Year: 2020 Source: Clinical Psychological Science. (2020). 8(5), 890-904. SIEC No: 20200844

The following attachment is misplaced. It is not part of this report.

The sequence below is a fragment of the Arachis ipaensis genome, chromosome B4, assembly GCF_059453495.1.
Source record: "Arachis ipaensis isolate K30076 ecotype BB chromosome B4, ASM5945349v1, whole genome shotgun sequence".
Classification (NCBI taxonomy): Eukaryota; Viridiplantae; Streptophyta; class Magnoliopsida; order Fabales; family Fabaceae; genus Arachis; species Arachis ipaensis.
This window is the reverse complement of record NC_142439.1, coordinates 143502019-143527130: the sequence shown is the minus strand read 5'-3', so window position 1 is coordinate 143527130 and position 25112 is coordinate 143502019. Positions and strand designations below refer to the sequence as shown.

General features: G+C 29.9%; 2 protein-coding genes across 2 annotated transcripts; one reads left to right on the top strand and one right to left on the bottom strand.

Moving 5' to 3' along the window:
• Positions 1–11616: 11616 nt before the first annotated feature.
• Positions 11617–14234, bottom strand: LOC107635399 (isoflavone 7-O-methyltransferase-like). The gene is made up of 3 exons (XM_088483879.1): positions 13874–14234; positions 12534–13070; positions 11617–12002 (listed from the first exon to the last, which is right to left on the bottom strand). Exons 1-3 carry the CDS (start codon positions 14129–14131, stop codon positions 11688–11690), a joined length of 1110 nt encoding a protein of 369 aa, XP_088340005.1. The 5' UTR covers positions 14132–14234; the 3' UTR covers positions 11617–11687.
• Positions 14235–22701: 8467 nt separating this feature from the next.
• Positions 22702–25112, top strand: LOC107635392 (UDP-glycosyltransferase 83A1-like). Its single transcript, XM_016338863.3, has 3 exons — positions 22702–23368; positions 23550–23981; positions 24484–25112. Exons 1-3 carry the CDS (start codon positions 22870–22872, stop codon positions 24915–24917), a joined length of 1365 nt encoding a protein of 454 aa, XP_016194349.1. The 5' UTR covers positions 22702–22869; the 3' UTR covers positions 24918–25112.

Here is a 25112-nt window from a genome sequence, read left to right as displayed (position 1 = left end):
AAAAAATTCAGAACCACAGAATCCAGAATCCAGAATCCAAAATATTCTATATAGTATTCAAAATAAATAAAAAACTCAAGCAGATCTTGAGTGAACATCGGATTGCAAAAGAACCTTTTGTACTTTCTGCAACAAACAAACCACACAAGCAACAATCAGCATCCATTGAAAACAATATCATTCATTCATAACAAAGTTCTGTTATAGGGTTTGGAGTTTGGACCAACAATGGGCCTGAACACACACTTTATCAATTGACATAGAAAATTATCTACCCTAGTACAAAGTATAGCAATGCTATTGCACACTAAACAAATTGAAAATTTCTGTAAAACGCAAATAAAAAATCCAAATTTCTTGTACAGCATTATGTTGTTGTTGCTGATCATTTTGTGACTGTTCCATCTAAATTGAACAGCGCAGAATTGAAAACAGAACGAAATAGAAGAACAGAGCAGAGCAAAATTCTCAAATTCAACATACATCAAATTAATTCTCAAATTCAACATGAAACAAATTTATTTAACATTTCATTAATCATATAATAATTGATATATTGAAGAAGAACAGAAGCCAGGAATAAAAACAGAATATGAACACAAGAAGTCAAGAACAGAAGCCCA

Despite the prominence of the capability-for-suicide construct in suicide research, fundamental hypotheses about its nature and development remain largely untested. In this study, we tested the primary mechanism proposed to account for its development: habituation to painful or provocative events. More than a thousand adults were recruited worldwide from online suicide, self-injury, and mental health web forums and subsequently followed for 28 days. Analyses examined the experiences purported to have the strongest effects: suicidal and nonsuicidal-self-injurious behaviors. Capability was measured explicitly and implicitly. Multiple mediation was used to test whether changes in capability between baseline and 28-day follow-up were accounted for by exposure to self-injurious behaviors that occurred over the intervening time interval. Results failed to support the habituation hypothesis, at least as studied within the methodological constraints of this study. Post hoc power analyses indicated ample power to detect small effects. Results raise questions about the validity of the habituation hypothesis.